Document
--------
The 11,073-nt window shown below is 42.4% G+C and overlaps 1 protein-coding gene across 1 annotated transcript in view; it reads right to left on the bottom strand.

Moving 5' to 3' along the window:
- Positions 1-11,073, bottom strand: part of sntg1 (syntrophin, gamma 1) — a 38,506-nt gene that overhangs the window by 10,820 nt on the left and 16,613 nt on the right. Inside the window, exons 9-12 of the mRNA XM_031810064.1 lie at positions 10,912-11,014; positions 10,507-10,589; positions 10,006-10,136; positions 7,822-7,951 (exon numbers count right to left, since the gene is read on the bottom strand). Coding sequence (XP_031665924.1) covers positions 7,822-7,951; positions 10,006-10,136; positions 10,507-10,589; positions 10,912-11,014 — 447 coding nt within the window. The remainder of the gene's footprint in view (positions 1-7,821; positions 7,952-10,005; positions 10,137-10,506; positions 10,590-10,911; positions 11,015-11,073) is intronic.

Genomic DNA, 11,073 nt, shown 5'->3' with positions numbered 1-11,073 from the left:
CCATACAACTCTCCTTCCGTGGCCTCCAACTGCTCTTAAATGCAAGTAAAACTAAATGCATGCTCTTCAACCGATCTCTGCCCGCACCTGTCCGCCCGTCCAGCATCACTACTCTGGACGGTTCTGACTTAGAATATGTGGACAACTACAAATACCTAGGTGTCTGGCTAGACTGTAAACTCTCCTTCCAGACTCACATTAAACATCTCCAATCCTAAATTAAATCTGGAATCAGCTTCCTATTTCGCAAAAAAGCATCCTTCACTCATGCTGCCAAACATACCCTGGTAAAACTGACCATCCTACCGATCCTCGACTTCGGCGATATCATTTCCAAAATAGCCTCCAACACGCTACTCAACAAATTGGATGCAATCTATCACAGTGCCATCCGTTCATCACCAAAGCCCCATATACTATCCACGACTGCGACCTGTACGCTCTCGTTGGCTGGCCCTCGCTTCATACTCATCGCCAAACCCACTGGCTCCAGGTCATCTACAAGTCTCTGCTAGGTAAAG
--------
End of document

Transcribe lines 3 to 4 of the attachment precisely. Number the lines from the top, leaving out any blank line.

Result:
- Positions 1-11,073, bottom strand: part of sntg1 (syntrophin, gamma 1) — a 38,506-nt gene that overhangs the window by 10,820 nt on the left and 16,613 nt on the right. Inside the window, exons 9-12 of the mRNA XM_031810064.1 lie at positions 10,912-11,014; positions 10,507-10,589; positions 10,006-10,136; positions 7,822-7,951 (exon numbers count right to left, since the gene is read on the bottom strand). Coding sequence (XP_031665924.1) covers positions 7,822-7,951; positions 10,006-10,136; positions 10,507-10,589; positions 10,912-11,014 — 447 coding nt within the window. The remainder of the gene's footprint in view (positions 1-7,821; positions 7,952-10,005; positions 10,137-10,506; positions 10,590-10,911; positions 11,015-11,073) is intronic.

Genomic DNA, 11,073 nt, shown 5'->3' with positions numbered 1-11,073 from the left: